Kennedy's death to have effect on healthcare reform
Published: Tuesday, September 8, 2009
Updated: Thursday, July 5, 2012 15:07
The death of Senator Edward Kennedy has shaken the United States Senate, which is presently monopolized in reforming the US health care system - an issue bearing the Kennedy name.
Throughout his Senate career, Kennedy championed the health care debate, as he idealized that health care coverage should be universal, believing it was a fundamental right for all individuals.
"For me, this is a season of hope, new hope for a justice and fair prosperity for the many and not just for the few, new hope. And this is the cause of my life, new hope that we will break the old gridlock and guarantee that every American - north, south, east, west, young, old - will have decent, quality health care as a fundamental right and not a privilege," Kennedy said during his speech at last year's Democratic convention.
Kennedy spent the majority of the preceding year in chemotherapy and recuperation. However, this was broken by a surprise return to the capitol last summer to cast a decisive vote on a Medicare bill that reversed a 10.6 per cent cut in Medicare payments to doctors who care for millions of older Americans.
According to The New York Times, both Democrats and Republicans have said that the Senator's death should provide a temporary breathing period from the spiteful fulmination that have occurred throughout the summer of 2009.
"Let us stop the shouting and name calling and have a civilized debate on health care reform which I hope, when legislation has been signed into law, will bear Teddy's name for his commitment to insuring the health of every American," Senator Robert Byrd of West Virgina said in a statement.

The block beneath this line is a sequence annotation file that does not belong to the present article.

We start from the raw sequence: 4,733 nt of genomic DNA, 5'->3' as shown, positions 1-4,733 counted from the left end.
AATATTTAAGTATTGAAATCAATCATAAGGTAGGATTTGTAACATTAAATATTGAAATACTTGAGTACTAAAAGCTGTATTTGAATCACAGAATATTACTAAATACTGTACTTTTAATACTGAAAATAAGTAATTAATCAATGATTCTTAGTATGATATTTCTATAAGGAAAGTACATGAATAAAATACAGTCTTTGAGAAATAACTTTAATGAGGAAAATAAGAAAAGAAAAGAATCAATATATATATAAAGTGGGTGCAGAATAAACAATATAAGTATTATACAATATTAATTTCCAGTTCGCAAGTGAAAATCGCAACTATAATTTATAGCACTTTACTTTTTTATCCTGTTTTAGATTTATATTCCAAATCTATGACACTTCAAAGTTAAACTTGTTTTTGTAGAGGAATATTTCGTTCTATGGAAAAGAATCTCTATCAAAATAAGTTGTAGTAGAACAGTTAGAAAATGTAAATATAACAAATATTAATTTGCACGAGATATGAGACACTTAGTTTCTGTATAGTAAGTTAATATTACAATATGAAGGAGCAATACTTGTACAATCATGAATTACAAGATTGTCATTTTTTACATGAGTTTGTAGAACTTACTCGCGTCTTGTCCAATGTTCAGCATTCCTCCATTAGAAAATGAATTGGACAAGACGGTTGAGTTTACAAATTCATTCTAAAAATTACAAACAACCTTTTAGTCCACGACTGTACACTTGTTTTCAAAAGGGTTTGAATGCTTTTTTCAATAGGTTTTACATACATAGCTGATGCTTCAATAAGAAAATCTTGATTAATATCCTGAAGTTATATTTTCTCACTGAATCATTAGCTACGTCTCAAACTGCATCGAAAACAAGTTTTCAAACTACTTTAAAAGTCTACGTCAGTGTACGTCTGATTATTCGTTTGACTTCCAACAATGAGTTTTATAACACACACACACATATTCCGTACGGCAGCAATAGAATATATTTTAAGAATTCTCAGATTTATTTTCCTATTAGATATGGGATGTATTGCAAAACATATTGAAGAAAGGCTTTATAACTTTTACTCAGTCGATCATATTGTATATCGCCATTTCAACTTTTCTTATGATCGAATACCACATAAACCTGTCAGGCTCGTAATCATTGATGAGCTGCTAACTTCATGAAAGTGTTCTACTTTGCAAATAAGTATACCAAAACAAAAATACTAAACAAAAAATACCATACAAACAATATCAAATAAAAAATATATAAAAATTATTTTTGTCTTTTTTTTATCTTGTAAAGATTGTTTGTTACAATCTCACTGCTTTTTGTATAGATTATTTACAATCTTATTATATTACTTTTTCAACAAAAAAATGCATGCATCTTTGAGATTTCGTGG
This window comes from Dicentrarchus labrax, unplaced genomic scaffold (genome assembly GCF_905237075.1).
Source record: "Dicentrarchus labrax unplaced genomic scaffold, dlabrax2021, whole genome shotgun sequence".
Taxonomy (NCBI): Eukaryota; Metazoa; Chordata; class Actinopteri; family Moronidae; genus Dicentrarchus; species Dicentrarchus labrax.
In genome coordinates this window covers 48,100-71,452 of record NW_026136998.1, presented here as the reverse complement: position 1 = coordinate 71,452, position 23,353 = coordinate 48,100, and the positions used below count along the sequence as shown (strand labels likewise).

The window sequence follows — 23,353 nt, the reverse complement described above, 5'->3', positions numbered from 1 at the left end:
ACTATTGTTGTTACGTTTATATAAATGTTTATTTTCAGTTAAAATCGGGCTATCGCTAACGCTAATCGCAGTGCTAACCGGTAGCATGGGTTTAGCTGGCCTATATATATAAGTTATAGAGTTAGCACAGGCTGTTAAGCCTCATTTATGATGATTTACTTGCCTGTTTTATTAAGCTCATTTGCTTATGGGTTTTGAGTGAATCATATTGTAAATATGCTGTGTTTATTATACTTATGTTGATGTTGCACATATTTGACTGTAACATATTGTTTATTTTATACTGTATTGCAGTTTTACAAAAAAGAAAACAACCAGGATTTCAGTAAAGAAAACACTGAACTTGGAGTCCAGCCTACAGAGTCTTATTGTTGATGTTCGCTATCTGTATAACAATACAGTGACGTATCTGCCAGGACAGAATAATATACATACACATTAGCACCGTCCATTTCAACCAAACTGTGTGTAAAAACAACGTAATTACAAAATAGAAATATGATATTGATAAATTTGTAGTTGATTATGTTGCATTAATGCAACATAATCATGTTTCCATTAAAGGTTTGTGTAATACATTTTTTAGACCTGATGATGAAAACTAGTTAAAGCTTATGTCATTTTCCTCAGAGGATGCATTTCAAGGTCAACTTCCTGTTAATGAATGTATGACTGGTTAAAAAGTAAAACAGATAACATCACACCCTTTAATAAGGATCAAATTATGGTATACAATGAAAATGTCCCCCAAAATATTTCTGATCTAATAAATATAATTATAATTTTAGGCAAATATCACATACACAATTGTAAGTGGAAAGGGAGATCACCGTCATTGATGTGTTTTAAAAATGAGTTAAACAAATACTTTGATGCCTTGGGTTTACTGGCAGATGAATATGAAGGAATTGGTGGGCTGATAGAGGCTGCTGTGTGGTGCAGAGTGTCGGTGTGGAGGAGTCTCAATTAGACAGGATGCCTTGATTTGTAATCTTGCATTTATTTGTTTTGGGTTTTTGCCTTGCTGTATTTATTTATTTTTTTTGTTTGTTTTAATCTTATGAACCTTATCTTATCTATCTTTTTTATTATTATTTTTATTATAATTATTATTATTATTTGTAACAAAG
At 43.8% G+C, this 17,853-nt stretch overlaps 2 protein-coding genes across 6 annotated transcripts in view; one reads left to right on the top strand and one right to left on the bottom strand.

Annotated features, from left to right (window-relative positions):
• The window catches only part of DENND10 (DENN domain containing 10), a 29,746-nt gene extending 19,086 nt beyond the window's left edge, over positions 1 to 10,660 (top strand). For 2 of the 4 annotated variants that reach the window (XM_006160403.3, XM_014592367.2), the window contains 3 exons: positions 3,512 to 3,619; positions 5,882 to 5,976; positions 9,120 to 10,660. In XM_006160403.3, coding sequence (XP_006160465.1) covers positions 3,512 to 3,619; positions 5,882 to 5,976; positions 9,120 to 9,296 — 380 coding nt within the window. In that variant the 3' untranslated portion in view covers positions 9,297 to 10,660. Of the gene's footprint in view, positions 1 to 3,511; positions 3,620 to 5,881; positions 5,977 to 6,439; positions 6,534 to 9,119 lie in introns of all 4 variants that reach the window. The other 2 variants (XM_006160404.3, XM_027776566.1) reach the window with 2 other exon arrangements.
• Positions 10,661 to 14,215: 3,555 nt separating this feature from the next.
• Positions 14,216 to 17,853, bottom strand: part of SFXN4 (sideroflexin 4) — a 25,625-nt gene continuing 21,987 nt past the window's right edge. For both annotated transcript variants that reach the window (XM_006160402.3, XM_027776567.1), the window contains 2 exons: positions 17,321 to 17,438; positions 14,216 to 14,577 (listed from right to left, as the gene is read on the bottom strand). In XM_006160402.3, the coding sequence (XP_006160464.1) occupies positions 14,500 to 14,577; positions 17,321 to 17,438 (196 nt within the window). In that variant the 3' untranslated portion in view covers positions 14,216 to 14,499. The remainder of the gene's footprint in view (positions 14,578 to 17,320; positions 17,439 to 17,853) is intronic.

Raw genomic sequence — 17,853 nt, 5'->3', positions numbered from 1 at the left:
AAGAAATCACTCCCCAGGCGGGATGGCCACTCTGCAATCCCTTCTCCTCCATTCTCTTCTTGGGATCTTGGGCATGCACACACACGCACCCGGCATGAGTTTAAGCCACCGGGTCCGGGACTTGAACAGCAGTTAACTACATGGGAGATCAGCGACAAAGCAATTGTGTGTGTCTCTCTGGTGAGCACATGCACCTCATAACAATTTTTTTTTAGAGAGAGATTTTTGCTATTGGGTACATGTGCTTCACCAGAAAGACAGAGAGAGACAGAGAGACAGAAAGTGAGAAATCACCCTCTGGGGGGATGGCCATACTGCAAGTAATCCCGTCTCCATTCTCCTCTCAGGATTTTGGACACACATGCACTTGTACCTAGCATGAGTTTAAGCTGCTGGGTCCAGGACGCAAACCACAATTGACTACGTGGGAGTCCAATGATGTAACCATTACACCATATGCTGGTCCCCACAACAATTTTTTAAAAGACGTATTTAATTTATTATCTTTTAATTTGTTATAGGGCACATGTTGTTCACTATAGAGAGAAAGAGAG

Byrd is one of only two Senators to have served longer in the United States Senate than the late Kennedy; the other is Strom Thurmond of South Carolina.
Unfortunately, some articulated very little hope for a permanent treaty among Senate members.
"We shall pause out of respect for our fallen comrade, but nothing seems to have any effect on the partisanship," said Senator Arlen Specter of Pennsylvania.
Succeeding the demise of the Senator, several Republicans have stated that Kennedy was a legislative phenom who, with adversaries, composed compromises on touchy subjects like education and health care.
The most evident impact of Kennedy's death is on Capitol Hill where, due to his death, the Democrats will be reduced to 59 seats in the Senate as Massachusetts law states that a special election must be held in order to fill the vacant seat. This election is to be held on Jan. 19, 2010 or Jan. 26, 2010, according to The Boston Globe.
The White House declined to comment about the impact, if any, Kennedy's death would have on the ongoing health care debate.
"Maybe Teddy's passing will remind people once again that we are there to get a job done as he would do," said Senator Christopher Dodd of Connecticut.